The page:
All posts by mkultra

Set Visio 2010 for an Instance per Document

Multiple Window VisioEditing multiple Visio diagrams at the same time leaves something to be desired with the default installation of Visio. Though the View ribbon can help to a small degree, hot keys to move to another Visio document would be ideal.  One simple way to increase usability in this scenario is to have Visio 2010 open each document in a new instance so that you can rely on Alt-Tab and Shit-Alt-Tab keystrokes.

Change Visio 2010′s Options

First, go into Visio 2010′s Advanced Options  (File -> Options -> Advanced) and select “Put all settings in the Windows registry” as seen below.  


Modify Registry

Then launch regedit (Start -> Run -> regedit) and disable SingleInstanceFileOpen by changing the value of its key from a 1 (one) to 0 (zero) . Navigate in regedit by the following:

  • Software
  • Microsoft
  • Office
  • 14.0
  • Visio
  • Application
Once there, double-click SingleInstanceFileOpen to modify its value.

Storing Phone Extensions in Gmail/Google Apps/Android

Appending a semi-colon (;) and an extension to any phone number in the Google address book allows one to be prompted to complete the dialing with the remaining digits. This is a great help rather than trying to store a series of commas (,) or letter p’s or w’s.

Since the prompt is a yes/no, it’s useful to dial the company line and break to the main operator by selecting ‘no’ when prompted.


New Offline Gmail Additions Welcome

Google’s Offline Chrome extension is a wonderful addition for any Google Apps user application with this latest update.

Key points for me:

  • All attachments within a user-selected period (1-week, 2-week, month) are downloaded for offline access/use
  • The performance is notably faster, more responsive
  • Better support for multiple-signin (imo)
Install the Gmail offline app from the Chrome Web Store.

Stuck Windows Public Networks

Windows 7 offers three types of networks as managed within the Network and Sharing Center: Home, Work, Public. Each type allows for customization of security policies such as what services are allowed through the Windows Firewall.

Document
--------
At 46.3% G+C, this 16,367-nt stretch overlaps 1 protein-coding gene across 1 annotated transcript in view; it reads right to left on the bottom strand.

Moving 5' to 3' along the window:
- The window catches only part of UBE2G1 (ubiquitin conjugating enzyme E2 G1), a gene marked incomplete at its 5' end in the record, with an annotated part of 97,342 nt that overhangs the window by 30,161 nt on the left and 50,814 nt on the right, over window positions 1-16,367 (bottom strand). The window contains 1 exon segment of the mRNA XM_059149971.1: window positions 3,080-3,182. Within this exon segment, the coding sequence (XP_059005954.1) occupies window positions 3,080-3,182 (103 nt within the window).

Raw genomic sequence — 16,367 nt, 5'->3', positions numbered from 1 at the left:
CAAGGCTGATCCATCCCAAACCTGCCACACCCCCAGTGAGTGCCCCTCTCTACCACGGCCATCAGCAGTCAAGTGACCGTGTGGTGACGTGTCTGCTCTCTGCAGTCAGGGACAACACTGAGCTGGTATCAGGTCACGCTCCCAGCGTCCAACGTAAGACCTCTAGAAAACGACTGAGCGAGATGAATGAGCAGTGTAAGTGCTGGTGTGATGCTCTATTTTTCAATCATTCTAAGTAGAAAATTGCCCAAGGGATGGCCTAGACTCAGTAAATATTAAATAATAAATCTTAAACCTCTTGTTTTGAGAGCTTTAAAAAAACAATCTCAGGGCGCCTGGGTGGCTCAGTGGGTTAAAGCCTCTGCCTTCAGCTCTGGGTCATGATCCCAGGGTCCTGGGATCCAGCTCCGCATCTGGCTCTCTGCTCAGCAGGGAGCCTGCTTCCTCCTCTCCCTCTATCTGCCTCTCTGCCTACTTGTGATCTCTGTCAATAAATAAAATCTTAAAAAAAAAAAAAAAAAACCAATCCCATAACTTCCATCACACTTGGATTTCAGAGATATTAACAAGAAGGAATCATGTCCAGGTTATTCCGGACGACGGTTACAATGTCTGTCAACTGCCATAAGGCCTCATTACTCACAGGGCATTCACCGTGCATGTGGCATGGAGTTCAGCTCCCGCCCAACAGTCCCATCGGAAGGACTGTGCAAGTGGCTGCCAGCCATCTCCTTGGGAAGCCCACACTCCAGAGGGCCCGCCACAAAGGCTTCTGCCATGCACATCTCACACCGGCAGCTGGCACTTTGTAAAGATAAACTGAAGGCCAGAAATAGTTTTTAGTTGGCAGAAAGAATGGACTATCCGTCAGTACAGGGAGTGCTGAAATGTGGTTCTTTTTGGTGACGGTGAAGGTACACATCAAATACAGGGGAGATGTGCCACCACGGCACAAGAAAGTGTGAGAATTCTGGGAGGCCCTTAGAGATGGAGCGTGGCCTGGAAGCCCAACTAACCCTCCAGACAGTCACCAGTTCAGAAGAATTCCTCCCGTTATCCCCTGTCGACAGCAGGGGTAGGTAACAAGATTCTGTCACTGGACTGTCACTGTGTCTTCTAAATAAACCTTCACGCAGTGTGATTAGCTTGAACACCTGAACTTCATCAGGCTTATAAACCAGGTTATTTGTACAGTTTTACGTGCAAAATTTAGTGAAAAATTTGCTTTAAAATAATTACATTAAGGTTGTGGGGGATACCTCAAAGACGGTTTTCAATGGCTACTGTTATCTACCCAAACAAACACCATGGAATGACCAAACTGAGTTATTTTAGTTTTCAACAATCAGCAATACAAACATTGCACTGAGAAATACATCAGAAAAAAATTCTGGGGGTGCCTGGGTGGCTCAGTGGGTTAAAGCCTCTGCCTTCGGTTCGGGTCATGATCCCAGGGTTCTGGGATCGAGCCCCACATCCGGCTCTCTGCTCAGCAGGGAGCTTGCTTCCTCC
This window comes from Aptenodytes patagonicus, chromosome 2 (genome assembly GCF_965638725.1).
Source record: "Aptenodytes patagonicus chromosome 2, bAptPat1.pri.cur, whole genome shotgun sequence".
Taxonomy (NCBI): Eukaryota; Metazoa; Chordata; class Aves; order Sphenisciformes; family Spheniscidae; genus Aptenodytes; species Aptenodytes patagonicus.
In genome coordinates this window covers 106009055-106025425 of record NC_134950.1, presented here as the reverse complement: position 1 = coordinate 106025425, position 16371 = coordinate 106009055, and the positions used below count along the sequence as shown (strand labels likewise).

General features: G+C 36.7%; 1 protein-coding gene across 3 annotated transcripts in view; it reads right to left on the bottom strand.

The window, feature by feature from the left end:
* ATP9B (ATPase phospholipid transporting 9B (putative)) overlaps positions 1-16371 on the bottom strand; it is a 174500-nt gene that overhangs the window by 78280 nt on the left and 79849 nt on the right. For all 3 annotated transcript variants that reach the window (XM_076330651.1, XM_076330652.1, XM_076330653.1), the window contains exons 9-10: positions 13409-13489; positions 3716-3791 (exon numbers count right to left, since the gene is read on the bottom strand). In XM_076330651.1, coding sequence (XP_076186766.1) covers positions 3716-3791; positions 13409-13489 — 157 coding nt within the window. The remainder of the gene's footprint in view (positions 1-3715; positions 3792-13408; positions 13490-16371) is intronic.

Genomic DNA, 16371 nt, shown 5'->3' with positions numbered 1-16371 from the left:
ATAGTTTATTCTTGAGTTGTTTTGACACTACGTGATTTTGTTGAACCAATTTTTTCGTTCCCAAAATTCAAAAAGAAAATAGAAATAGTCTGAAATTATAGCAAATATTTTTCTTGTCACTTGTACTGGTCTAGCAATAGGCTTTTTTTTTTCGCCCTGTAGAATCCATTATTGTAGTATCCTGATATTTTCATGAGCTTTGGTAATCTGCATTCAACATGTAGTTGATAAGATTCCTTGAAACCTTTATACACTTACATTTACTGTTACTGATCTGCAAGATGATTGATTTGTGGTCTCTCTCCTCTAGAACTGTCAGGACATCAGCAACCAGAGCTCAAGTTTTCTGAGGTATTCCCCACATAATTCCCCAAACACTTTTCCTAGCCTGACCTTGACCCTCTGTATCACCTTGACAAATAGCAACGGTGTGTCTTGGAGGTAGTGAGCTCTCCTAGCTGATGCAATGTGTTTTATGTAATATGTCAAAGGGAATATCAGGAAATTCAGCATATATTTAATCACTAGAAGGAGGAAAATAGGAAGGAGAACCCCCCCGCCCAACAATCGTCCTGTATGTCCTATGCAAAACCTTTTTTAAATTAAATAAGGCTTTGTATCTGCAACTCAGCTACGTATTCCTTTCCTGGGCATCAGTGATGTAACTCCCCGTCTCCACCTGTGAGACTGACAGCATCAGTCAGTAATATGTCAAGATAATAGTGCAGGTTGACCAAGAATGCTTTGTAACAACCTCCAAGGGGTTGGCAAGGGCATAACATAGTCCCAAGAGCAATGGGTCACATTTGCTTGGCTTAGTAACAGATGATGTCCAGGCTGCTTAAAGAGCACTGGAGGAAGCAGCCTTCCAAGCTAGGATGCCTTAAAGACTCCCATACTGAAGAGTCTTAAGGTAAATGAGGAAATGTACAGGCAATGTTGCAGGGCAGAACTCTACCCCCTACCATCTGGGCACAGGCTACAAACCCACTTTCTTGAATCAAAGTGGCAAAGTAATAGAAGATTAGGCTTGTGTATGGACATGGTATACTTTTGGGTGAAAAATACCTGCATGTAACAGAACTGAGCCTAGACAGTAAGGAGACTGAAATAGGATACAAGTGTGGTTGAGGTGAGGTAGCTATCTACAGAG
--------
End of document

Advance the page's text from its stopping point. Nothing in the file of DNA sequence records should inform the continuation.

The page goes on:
While the Home and Work types are relatively straight forward, what is Public is not always so. Sure, I have a string of thirty Starbucks and other Wifi hotspots that are obviously Public (as I set them to be upon connection), but you may encounter Public networks defined within your system that you were never given the choice to select in which category it fell. This special case of Public in fact is a network to which you connect that does not have a defined default gateway attribute. Microsoft further decided that these “unknown” Public networks cannot be made “known” with a reassignment to another class such as Work. So what’s the best way to handle this situation should you encounter it?

There is no single answer to the best means of addressing this Windows quirk, but there are common sense approaches that will allow consistent and predictable results. I outline the here one such avenue.

One of my typical use cases is creating special networks for my clientele. For example, in the graphic above I needed to demonstrate accessing a public static NAT through a next-generation firewall from a system within the same zone and interface upon which the “public” server resided. As the demonstration system is running virtual servers which are multi-homed, firewalled with true Internet access via another interface, adding a generic default gateway is never an option. So how can you have your cake and eat it too?

The answer is simple, add a weighted gateway to the interface then assign the connection to the zone in which you want it. :-)

IPsec has nothing to do with intrusion prevention…

…per se.

The Internet Protocol Security (IPsec) suite secures (the “sec”) Internet Protocol (the “IP”) communications by authenticating and encrypting each IP packet in a session.  Medial capitals do not apply so “sec” is all lowercase. I assume instances where the incorrect spelling of IPSec has been used are due to:

  1. The desire to create a more powerful or imposing word (IPSec being “bigger”).
  2. Confusion as to whether a relation exists between IPsec and IPS (’tis a suite after all).
  3. Human propensity to camel- or Pascal-casing even where acronym confusion can occur.

I admit the third can be the source of great amusement at times but not here.

I hope my tongue-in-cheek summary serves as a meme for any future communications and papers.  So, update your spellcheckers and let the smaller truth live on.